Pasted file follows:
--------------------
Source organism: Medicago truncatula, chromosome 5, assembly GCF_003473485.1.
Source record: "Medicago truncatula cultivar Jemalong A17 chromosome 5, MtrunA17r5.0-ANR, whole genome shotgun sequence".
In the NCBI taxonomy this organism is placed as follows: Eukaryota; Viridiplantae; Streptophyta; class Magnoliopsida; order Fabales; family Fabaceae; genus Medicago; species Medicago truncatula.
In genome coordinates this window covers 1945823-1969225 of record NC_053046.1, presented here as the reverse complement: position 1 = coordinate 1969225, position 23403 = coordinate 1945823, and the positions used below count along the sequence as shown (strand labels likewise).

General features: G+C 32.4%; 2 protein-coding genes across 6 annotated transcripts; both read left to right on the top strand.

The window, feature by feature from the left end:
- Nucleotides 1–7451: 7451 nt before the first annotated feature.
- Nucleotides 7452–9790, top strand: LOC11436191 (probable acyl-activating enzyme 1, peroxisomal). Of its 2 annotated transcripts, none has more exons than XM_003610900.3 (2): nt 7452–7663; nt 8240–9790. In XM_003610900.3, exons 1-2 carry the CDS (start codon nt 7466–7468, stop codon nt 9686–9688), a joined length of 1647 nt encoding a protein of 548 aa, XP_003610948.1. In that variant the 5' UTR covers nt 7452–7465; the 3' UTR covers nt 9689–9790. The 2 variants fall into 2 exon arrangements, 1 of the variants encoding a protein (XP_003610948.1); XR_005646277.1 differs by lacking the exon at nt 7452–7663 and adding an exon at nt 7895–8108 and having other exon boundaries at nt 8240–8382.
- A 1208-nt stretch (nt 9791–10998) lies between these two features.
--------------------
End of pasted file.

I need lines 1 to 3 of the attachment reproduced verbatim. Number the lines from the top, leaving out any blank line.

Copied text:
Source organism: Medicago truncatula, chromosome 5, assembly GCF_003473485.1.
Source record: "Medicago truncatula cultivar Jemalong A17 chromosome 5, MtrunA17r5.0-ANR, whole genome shotgun sequence".
In the NCBI taxonomy this organism is placed as follows: Eukaryota; Viridiplantae; Streptophyta; class Magnoliopsida; order Fabales; family Fabaceae; genus Medicago; species Medicago truncatula.